The Financial Action Task Force, the international body responsible for developing money laundering norms for traditional finance and the crypto sector – including the contentious travel rule that the EU is now attempting to implement – is the group that needs to be convinced the most.
FATF noticed significant differences in estimates of illicit crypto trades over time and among different analysts, such as Chainalysis, Elliptic, and Merkle Science, in a report published in July 2021 – which Grauer believes could be because they look at a different universe of transactions or currencies.
Whatever the reason, FATF believes the analysts' estimates of the illegal transaction percentage, which range from 0.1 percent to 15.4 percent, are all too low.
According to the FATF report, "the data provided only relates to identified illicit transactions which the companies are able to identify, based on lists of known or suspected illicit addresses." It concluded that figures from Chainalysis should be "treated as the likely minimum."
Grauer appears to agree, saying that her preferred figure "is a floor for the amount of illicit activity."
She stated, "We would not know how many [illicit actors] were missing. You don't know what you don't know … if we knew about it, we would put it in our system. "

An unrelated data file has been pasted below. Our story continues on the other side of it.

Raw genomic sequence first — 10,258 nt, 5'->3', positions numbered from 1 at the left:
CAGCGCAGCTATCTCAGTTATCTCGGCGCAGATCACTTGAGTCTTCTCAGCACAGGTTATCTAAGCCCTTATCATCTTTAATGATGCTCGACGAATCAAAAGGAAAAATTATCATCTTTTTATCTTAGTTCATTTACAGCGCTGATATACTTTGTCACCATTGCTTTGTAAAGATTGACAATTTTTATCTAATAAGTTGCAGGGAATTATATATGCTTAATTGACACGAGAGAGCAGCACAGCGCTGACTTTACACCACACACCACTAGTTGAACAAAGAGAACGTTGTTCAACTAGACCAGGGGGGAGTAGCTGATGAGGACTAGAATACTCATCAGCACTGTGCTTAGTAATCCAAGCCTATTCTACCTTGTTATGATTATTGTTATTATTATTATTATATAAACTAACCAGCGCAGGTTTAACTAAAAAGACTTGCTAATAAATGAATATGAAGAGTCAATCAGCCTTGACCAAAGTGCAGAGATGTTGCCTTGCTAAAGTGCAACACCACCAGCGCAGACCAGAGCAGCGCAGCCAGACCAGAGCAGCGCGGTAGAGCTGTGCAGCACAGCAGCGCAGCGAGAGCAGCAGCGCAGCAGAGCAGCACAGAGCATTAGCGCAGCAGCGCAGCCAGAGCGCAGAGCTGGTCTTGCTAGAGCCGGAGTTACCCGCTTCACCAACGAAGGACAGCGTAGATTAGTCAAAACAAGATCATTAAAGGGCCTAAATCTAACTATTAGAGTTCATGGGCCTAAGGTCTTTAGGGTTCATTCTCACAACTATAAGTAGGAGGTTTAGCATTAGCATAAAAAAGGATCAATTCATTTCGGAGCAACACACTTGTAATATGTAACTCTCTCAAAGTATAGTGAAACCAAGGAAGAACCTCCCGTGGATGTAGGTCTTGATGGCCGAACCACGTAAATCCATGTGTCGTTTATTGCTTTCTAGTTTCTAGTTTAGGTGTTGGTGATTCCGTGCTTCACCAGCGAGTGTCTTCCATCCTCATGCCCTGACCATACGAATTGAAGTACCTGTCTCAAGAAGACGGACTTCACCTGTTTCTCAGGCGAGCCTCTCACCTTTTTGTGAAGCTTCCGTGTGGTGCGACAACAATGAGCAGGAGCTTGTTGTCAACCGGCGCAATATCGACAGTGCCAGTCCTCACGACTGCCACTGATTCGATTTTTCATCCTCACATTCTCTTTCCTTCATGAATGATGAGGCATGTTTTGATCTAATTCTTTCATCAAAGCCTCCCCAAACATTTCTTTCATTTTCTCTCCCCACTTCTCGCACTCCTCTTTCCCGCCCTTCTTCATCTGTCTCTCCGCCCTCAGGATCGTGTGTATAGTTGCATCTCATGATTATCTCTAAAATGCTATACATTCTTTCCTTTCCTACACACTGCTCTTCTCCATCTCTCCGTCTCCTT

Foley and Grauer may have arrived at different conclusions as a result of their different goals. In the first case, it is attempting to estimate the overall volumes associated with crime, while in the second, it is attempting to identify individual users who may be worth pursuing – a much higher burden of proof.
Grauer said that while methods like Foley's are "certainly extremely useful," "results should not be relied on when it comes to identifying illicit wallets."
"People use our data set to run full investigations, including putting people in jail," she explained, emphasizing that she will not arbitrarily blacklist someone.
This has implications for live policy. The European Parliament voted in March to impose new identity checks on those making even the smallest crypto payments, including, most controversially, transactions made with unhosted wallets not managed by a regulated exchange.
The idea is that law enforcement will be able to more easily track crypto transactions that could be used to fund serious crimes like terrorism or child pornography if the details are worked out with national governments. However, industry players such as Coinbase (COIN) have expressed concern that the bill will stifle innovation and compromise privacy.
Legal experts like Thibaut Schrepel of Amsterdam University told CoinDesk that laws that invade privacy more than they need to could be struck down. That message appears to have reached officials such as Gabriel Hugonnot of the European Commission, who warned lawmakers that any attempt to differentiate crypto from other types of financial transfers would have to be justified.
Figures on the overall scale of the crypto crime problem, as well as other features of crypto tech like network transparency, could sway policymakers – and, eventually, judges – in deciding whether the law is really needed.
Grauer believes that, however imprecise the figures are, the type of analysis possible on the blockchain is still far superior to offline financial-crime statistics.
"There is no equivalent number in the fiat world, because doing this type of research is just not possible," she explained. "Using U.S. dollars, how many drug dealers are there in the world? There's never a number you're going to get."
However, good policies require good data, which may be in short supply.
By fLEXI tEAM